Saudi Arabia: Friend or Foe?
It is puzzling that after the tragedies of September 11th, America continues to ally itself with the very countries that are known to be contributing to terrorism.
Considering the Saudi support of extremist Wahhabi fundamentalism, why does the United States continue to recognize them as an ally? To what extent should the United States perceive Saudi Arabia as a threat? What are the subsequent implications for U.S. policy?
“Either you’re with us or you’re with terrorism.” This statement, known as the Bush Doctrine, has set the tone for the war on terrorism since the attacks of September 11th. This binary paradigm has caused previously ambiguous relationships with the U.S. to be reexamined. One such case is that of Saudi Arabia. The fact that fifteen out of the nineteen hijackers were Saudis, as well as the mastermind of the attacks, Osama bin Laden, America’s relationship with Saudi Arabia would seem to contradict the Bush Doctrine. Yet, the American policy towards Saudi Arabia has remained largely unchanged. Utilizing the principles of prospect theory, it is possible to determine the extent to which America should perceive Saudi Arabia as a threat. Robert Jervis states that, “statesmen are indeed more risk-acceptant for losses than for gains” In other words, when states are in a domain of gain, the risks involved in achieving a better position are not worth the costs of losing what they already have. Conversely, when a state is in the domain of loss, they are risk acceptant, or they will take much greater risks to try to return to where they were than they will to make major improvements in the status quo. In order to determine how America perceives the Saudi threat, it is necessary to establish whether America views Saudi Arabia to be in the domain of gain or the domain of loss. The following discussion uses prospect theory as a framework to analyze how America perceives the Saudi threat. By separating the analysis into differing American perceptions of Saudi Arabia, the complexities of the Saudi-American relationship become evident. The sections include America viewing the Saudi threat through the lens of the monarchy, America viewing Saudi threat through the lens of the Wahhabi fundamentalists, and American policy-makers’ recommendations.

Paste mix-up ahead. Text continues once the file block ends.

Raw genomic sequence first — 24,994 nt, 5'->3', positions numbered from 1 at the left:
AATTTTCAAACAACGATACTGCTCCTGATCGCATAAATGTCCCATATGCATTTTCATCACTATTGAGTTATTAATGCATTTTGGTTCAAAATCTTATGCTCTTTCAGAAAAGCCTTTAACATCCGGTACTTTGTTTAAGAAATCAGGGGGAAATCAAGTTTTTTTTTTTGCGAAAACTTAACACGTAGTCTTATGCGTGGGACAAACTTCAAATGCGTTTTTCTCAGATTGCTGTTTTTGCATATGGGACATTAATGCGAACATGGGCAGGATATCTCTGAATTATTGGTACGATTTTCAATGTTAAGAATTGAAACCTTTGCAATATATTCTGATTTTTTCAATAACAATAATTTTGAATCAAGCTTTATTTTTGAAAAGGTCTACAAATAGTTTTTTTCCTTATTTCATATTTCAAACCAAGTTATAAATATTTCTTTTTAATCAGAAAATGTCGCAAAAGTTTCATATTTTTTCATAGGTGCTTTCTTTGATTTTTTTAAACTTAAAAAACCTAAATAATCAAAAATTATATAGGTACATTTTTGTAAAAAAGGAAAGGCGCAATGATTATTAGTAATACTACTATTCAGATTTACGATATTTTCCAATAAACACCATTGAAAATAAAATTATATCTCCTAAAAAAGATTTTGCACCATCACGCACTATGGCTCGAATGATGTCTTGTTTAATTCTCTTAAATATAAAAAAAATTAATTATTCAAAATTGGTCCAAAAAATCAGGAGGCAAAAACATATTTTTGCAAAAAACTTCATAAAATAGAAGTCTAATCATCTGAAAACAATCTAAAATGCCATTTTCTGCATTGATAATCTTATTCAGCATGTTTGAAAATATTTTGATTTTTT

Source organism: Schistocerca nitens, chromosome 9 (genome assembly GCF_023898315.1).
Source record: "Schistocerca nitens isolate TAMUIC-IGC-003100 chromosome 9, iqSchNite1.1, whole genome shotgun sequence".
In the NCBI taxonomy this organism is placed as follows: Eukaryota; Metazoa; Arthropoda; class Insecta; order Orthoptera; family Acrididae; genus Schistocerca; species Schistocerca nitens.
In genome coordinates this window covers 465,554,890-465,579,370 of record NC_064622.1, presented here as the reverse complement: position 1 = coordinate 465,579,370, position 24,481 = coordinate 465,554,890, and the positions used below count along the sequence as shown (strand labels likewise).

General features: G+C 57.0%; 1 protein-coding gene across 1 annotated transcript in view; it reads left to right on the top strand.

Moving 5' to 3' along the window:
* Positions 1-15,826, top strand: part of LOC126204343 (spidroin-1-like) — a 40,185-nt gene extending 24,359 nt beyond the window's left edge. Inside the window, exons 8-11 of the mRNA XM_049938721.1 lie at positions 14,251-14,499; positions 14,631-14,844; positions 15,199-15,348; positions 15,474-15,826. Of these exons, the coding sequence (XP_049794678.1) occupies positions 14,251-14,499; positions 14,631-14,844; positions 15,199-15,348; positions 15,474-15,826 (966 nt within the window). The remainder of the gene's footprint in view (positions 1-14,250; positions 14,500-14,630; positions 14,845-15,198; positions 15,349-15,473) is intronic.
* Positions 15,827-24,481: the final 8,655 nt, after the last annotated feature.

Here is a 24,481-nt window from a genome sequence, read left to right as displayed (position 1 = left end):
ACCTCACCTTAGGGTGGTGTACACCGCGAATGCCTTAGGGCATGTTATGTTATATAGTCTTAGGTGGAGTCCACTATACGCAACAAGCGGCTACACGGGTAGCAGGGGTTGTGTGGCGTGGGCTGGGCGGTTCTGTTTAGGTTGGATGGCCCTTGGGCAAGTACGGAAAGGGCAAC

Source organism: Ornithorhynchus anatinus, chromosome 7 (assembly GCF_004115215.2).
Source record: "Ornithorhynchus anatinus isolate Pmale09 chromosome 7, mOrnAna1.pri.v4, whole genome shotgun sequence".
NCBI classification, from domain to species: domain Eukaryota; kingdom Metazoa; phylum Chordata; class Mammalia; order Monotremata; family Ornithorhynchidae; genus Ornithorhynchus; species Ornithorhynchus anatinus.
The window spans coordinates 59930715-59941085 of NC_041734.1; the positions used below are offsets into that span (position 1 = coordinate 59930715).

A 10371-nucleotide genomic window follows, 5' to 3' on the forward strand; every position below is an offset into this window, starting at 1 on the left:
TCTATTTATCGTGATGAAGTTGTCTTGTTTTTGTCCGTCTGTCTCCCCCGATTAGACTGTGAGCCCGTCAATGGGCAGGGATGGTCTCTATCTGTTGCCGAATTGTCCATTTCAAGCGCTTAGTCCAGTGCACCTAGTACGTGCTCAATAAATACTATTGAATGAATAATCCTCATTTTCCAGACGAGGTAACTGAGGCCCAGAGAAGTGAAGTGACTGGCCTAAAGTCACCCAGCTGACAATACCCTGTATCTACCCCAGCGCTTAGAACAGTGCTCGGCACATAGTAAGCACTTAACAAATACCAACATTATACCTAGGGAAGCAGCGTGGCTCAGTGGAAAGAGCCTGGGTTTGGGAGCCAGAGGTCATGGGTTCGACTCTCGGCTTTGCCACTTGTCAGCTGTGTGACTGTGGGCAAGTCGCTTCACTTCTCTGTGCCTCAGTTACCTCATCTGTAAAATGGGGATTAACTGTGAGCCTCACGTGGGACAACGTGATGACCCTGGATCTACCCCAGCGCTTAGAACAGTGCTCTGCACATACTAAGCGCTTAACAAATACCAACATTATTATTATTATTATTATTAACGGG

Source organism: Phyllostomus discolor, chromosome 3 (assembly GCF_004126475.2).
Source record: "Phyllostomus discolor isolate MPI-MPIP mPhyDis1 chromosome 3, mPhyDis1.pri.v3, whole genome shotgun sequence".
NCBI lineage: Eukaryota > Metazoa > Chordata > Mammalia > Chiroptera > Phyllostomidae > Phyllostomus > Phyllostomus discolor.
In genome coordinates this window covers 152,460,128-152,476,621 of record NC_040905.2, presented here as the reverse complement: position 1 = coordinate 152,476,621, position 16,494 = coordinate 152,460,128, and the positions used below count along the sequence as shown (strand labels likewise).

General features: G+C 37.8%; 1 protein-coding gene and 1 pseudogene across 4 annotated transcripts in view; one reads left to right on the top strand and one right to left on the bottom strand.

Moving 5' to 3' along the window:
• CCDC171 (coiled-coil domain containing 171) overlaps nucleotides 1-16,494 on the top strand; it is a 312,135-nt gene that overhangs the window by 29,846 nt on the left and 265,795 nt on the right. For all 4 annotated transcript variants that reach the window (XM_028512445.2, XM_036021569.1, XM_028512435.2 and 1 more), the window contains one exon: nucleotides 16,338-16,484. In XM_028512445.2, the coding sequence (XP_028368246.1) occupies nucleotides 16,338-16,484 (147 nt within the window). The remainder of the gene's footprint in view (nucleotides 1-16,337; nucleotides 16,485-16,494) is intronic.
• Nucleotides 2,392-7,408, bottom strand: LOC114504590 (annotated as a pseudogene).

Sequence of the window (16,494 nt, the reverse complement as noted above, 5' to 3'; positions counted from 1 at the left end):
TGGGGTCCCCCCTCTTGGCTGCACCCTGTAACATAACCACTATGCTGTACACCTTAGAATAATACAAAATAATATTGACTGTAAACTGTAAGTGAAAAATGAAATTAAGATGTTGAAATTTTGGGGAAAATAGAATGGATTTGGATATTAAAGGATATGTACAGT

Part 1: The Saudi Monarchy’s Dangerous Balancing Act. By Amy Hopcian.
Part 2: American Threat Perception of Saudi Arabia: Radical Wahhabism Equates to an Extreme Threat. By Jeff Phillips
Part 3: U.S. Foreign Policy, Interests, and Perspectives on Saudi Arabia. By Dave Szewczyk (click on index)
Part 4: Concluding Thoughts
 Jervis, Robert. Psychology and Deterrence. The John Hopkins Press; Baltimore: 1985. p 39